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  • Writer's picturePhiladelphia International Medicine

Changes in treatment increased anxiety for breast cancer patients amid pandemic

Main Line Health researchers find that changes in treatment increased anxiety for breast cancer patients amid pandemic, and Main Line Health physicians respond to this patient need

The COVID-19 pandemic forced medical centers nationwide to delay or change course on treatment for many breast cancer patients. A new study by Main Line Health researchers has taken an in-depth look at the issue, finding the pandemic caused wide-ranging effects.

About 44% of patients saw changes to their breast cancer treatment plan due to the pandemic, according to the study led by the Center for Population Health Research at the Lankenau Institute for Medical Research (LIMR), part of Main Line Health. Regardless of whether their plan was altered, nearly 1 in 3 experienced elevated levels of anxiety and depression.

The study involved patients who needed medical evaluation or had a scheduled surgery date at Lankenau Medical Center or Bryn Mawr Hospital, two acute-care hospitals under Main Line Health, a community-based health system providing multidisciplinary breast cancer care throughout the Philadelphia region.

“This data is relevant to cancer care across the U.S. especially as we are now seeing an increase in COVID cases,” said lead author Kaitlyn Kennard, a postdoctoral fellow for

LIMR and Lankenau Medical Center surgical resident. “More than 75% of surgical care for breast cancer nationally is delivered in community hospitals. That means Main Line Health’s experience with the impact of COVID-19 reflects the majority of breast cancer care.”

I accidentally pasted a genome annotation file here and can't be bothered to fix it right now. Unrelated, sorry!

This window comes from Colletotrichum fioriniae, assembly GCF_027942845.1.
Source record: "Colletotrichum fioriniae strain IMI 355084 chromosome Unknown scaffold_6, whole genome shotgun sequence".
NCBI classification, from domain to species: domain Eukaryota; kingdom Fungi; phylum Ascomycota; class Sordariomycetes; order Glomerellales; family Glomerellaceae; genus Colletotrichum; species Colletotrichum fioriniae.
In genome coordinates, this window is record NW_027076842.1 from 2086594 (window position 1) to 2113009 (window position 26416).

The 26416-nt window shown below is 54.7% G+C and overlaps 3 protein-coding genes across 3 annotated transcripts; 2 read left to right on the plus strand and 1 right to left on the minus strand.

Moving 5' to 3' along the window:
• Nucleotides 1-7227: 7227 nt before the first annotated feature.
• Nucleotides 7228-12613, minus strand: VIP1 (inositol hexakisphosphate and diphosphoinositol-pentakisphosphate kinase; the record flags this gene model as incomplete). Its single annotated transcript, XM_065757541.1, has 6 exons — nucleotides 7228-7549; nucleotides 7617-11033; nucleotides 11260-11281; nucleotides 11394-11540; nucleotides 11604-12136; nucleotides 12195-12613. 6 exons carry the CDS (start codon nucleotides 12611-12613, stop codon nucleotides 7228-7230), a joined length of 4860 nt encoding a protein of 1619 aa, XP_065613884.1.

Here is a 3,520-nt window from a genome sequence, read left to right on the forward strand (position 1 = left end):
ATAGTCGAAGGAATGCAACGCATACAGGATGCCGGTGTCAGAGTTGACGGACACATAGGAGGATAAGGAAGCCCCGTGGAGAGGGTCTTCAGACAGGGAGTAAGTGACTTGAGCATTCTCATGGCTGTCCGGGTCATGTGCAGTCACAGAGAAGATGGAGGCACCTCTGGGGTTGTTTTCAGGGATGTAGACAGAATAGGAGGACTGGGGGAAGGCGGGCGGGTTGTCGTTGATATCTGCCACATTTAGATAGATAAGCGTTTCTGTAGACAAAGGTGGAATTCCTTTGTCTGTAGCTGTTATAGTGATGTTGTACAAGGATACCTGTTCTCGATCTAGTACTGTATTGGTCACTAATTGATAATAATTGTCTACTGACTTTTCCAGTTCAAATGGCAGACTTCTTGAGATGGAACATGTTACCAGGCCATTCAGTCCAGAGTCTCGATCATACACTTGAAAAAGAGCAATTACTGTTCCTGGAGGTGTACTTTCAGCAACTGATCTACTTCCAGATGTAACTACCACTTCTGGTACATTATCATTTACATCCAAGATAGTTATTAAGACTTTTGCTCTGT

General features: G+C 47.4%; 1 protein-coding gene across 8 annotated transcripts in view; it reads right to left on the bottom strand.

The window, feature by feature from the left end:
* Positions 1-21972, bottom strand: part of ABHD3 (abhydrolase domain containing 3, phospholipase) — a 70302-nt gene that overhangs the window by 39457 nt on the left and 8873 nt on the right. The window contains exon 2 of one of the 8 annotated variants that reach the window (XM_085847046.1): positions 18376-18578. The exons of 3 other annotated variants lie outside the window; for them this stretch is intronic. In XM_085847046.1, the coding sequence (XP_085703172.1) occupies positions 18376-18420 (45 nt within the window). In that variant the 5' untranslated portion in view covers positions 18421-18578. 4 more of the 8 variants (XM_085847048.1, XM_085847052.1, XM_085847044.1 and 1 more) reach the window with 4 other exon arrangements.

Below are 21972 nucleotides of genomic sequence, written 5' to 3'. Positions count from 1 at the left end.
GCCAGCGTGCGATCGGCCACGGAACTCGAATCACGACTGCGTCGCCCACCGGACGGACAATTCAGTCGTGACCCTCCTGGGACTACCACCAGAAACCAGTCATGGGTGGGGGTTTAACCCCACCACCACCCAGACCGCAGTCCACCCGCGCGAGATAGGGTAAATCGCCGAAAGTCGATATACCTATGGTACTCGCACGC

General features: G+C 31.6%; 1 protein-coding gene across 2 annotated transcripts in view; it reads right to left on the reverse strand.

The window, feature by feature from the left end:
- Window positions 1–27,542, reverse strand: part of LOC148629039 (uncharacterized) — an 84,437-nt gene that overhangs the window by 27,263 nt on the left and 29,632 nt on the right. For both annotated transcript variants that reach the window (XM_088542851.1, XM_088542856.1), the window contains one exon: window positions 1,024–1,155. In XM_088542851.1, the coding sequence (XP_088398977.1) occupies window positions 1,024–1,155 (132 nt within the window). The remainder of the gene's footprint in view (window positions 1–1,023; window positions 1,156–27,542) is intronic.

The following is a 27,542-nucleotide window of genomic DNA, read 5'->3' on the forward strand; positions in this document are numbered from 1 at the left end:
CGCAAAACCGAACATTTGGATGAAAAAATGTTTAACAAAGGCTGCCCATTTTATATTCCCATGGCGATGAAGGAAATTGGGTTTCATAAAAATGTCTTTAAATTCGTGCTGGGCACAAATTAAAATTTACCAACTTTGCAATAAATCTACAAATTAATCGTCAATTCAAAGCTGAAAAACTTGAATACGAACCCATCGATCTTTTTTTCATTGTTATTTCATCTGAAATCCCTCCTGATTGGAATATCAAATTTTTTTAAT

Data was collected during the initial COVID-19 surge from March to June 2020. Surgery at the time was limited to essential cases. Established patients were seen via telemedicine. The study found 32 of the 73 enrolled patients (44%) had changes to their care. Changes included delay in therapy (15%) and use of hormonal therapy (29%) to compensate for delays in surgery. The median time to surgery for patients whose cases could not wait was 24 days.

Additionally, a survey showed nearly one-third of patients reported higher anxiety and depression. Those levels were similar regardless of whether the patient had a change in care or not. However, more than 55% of those with changes in care said they believed COVID-19 affected their treatment outlook.

“This study reinforces that we should have plans in place to meet the needs of patients with all types of cancer in the case of an emergent situation,” said Sharon Larson, executive director of the Center for Population Health Research and a study coauthor.

“Since the initial COVID-19 surge, we have been diligently working to address the pandemic’s impact on Main Line Health cancer patients,” said Michael Walker, MD, medical director, Main Line Health Cancer Care. “We have developed programs and services to help our patients through this challenging time.”

Walker cited creating online support groups and webinars, ensuring easy access to telemedicine, and providing early access to vaccines as examples of how the health system strived to serve patients and ease their anxiety.

“Main Line Health breast cancer nurse navigators have always been by a patient’s side throughout testing, diagnosis and treatment, and they came up with innovative ways to continue this support, which was needed more than ever,” Walker said.

The study, “COVID-19 Pandemic: Changes in Care for a Community Academic Breast Center and Patient Perception of Those Changes,” is in the September issue of Annals of Surgical Oncology.

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